Aims: To determine if adolescents who report that their parents restrict viewing movies based on rating have a lower risk of trying smoking and drinking alcohol in the future.
Design: Prospective observational study. A cohort of 2110 German adolescents younger than 15 years who had never smoked or drunk alcohol at baseline were surveyed 12-13 months later to determine smoking and binge drinking initiation. Risk of substance use was assessed as a function of parental restriction on viewing FSK-16 movies (movies that only those aged 16 years and over would be allowed to see in theaters).
Findings: The percentage of students who tried smoking was 16.3%, 10.9% initiated binge drinking and 5.0% used both substances during the follow-up period. There was a significant effect of parental movie restriction on each substance use outcome measure after controlling for covariates. Compared with adolescents whose parents never allowed them to view FSK-16 movies, the adjusted relative risk [(RR) (95% confidence interval (CI)] for use of both substances were 1.64 (1.05-2.58) for adolescents allowed to view them once in a while, 2.30 (1.53-3.45) for sometimes and 2.92 (1.83-4.67) for all the time. FSK-16 restrictions were associated with lower viewership of all classes of movies, but especially FSK-16/18 movies; in addition, FSK-16 restrictions were associated with substantially lower exposure to movie depiction of tobacco and alcohol use, suggesting a mediational mechanism for the association.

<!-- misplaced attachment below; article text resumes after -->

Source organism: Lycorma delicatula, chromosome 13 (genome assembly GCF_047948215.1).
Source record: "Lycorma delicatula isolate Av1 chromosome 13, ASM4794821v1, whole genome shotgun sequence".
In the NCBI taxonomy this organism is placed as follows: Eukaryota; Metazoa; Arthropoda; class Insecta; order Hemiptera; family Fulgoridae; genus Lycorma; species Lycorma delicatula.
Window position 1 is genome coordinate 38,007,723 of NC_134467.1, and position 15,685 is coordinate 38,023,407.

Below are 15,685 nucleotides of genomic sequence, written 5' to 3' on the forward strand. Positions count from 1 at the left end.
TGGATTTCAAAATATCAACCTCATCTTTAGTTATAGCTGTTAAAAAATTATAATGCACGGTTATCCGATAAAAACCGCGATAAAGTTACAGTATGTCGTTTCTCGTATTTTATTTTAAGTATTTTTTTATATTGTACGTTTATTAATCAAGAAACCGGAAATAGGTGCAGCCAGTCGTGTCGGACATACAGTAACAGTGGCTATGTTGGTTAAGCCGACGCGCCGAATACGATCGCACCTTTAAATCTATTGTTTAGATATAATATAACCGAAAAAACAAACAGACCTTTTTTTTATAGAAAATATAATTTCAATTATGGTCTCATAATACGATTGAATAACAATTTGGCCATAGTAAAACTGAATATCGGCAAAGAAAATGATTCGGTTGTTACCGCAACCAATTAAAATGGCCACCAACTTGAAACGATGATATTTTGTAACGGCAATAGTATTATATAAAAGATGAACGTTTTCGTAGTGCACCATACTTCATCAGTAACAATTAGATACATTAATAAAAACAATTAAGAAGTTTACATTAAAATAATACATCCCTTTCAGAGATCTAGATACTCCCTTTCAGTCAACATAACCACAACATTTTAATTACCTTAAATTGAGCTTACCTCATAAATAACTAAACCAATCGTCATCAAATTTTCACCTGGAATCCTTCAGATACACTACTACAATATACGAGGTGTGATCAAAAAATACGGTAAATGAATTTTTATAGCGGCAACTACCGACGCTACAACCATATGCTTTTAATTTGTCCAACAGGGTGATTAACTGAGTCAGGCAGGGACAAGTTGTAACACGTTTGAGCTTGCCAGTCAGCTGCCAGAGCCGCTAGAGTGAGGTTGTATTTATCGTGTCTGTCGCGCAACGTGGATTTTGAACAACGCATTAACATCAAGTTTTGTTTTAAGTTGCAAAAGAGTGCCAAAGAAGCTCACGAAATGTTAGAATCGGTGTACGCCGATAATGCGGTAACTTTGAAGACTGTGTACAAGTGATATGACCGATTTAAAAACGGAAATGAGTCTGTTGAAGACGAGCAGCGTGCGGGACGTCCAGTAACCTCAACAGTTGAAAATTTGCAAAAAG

Conclusions: Among young adolescents, parental restriction from viewing movies rated for older adolescents/adults decreases the risk of substance use in the future.